We met in our twenties, during that period which is still considered the best age to procreate in many societies, although we both felt a similar aversion to what we used to call, looking knowingly at each other, ‘the human shackles’. I was studying for a PhD in literature, and neither my student grant nor my freelance status came close to providing me with any sort of financial security. Alina had a demanding but well-paid job at an arts centre and was doing all she could to train at the same time in arts and cultural management. Although her income was double mine, she sent a large part of it back home to her family: her father had been ill for several years, and lived alone in a village in Veracruz, while her mother was trying to get over a recent stroke. Alina had arrived very early at that stage of life when our parents depend upon us. How would she have been able to take care of a child on top of that?

In that period of my life, I was a big fan of the art of divination in all its forms, palmistry and tarot in particular. I remember that one day, after a long party whose aftermath included two broken glasses and a graveyard of empty bottles out on the balcony, Alina and I were alone in my apartment. We sat and listened to the footsteps of the last guest to leave echo down the Rue Vieille du Temple, utterly deserted at that early hour. I asked if she would let me read her cards. She agreed, purely to humour me, since she’s always been a pragmatic woman and found the idea of receiving messages from invisible forces completely ridiculous. The tarot must have seemed like a game to her, like any other. The spread I chose that night was an ambitious one and encompassed the rest of her life. Alina cut the pack a few times, then placed it on the table, in the positions I showed her. When all the cards were in place, I began turning them over slowly, partly because of how drunk I was, partly to give the moment a touch of theatre. Meanwhile, the story gradually appeared, the way a photograph is revealed when we plunge it into silver nitrate. In the middle of the layout were The Empress, the Six of Swords, Death and the Hanged Man. Death – the thirteenth arcana, which in many tarot decks does not even have a name – is a card that doesn’t always mean an actual passing, but brings with it a profound, radical change. Everything pointed towards a tragedy that would upset the course of her existence, perhaps even cut it short in one fell swoop. I was forced to hide my vexation. Alina must have noticed my disconcerted expression because she asked, her voice worried, what it was that I was reading.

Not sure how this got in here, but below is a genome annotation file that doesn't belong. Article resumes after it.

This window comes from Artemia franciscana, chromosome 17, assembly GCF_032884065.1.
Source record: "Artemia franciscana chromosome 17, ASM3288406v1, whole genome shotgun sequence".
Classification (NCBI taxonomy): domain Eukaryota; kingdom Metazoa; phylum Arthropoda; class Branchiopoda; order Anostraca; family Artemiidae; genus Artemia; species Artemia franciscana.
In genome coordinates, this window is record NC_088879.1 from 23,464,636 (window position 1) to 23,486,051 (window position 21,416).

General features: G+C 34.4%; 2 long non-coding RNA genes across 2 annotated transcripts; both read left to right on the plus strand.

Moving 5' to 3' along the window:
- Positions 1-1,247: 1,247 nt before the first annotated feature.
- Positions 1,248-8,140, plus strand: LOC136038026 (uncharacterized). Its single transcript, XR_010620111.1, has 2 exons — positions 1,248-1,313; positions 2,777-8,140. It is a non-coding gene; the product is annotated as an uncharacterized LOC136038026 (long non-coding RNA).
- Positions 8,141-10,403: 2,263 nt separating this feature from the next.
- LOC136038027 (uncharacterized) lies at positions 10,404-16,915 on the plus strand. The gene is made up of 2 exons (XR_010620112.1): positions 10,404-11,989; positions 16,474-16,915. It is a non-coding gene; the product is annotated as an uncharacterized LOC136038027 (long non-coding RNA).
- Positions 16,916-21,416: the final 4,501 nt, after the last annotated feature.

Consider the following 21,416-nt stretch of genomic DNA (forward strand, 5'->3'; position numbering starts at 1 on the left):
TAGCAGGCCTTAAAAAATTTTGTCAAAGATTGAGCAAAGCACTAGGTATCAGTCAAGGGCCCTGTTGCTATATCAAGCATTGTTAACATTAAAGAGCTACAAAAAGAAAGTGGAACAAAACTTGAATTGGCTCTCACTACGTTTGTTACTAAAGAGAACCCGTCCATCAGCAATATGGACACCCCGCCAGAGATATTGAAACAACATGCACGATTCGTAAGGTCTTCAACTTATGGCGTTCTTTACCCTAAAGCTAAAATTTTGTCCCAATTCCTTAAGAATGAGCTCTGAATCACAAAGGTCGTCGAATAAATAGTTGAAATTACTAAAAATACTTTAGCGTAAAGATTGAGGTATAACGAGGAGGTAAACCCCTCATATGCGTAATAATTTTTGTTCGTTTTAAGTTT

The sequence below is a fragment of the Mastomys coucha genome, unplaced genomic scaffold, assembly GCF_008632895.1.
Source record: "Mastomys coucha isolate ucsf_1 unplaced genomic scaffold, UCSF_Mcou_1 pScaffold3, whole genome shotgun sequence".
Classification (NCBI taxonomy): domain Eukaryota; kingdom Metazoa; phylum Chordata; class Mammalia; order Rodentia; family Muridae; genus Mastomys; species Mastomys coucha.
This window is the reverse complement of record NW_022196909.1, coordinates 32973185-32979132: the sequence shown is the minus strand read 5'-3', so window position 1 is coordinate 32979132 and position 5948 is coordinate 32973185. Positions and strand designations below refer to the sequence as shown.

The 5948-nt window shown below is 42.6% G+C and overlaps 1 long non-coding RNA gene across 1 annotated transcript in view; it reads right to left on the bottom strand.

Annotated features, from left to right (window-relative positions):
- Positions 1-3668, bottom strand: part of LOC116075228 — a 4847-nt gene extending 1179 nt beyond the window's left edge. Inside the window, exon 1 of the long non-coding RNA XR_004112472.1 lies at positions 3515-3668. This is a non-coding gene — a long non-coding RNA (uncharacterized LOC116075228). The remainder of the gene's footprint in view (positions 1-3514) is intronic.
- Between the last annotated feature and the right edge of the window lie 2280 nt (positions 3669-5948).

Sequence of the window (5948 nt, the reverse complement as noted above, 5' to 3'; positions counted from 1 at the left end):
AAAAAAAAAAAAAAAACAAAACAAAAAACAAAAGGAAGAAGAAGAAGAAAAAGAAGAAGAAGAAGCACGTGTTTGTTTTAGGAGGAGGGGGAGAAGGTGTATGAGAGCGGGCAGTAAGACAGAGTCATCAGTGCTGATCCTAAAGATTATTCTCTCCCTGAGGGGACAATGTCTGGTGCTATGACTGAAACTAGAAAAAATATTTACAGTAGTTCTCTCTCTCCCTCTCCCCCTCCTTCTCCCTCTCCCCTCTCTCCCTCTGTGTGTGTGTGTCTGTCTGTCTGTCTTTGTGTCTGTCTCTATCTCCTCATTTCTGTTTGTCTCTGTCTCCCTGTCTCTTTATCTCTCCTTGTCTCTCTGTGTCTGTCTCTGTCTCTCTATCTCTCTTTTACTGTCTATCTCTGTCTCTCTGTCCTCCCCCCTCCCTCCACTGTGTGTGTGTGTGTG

‘It says here that you’ll be a mother and that your life will become totally cloistered,’ I blurted out, with a playful grin.

Alina shook her head vehemently and laughed, no doubt assuming I was pulling her leg. But her large black eyes stared questioningly at me and in their depths I made out a glimmer of unease. We carried on drinking and a couple of hours later, when we had finished the last bottle of wine, I said goodbye to my friend at the door to the apartment block. I climbed the stairs back up to my place and got into bed, feeling frightened by what I had seen.

A few months later, Alina decided to return to Mexico where she found a good job in an art gallery. I, meanwhile, stayed in France for one more year and then, when I’d finished my master’s, set off travelling around South Asia. I trekked across valleys and through mountain paths. I visited temples and sites of Buddhist pilgrimage. I was particularly drawn to the nuns with their brown habits and shaved heads, women who had decided to renounce family life in order to devote themselves to study and meditation. I would sit in silence a few feet away, listening to them chant in voices so different from the guttural chants of the lamas, or reciting sutras that spoke of liberation and an end to suffering. Distance is unerring proof of friendship. Occasionally it lays waste to it, as a frost can do to a good harvest. But this wasn’t what happened between Alina and me. We continued to write and to call each other often, informing one another of the most noteworthy episodes in our lives – the appearance of Aurelio in hers, her father’s ill health, my choice of thesis topic – and so the affection we already had for one another was steadily reinforced.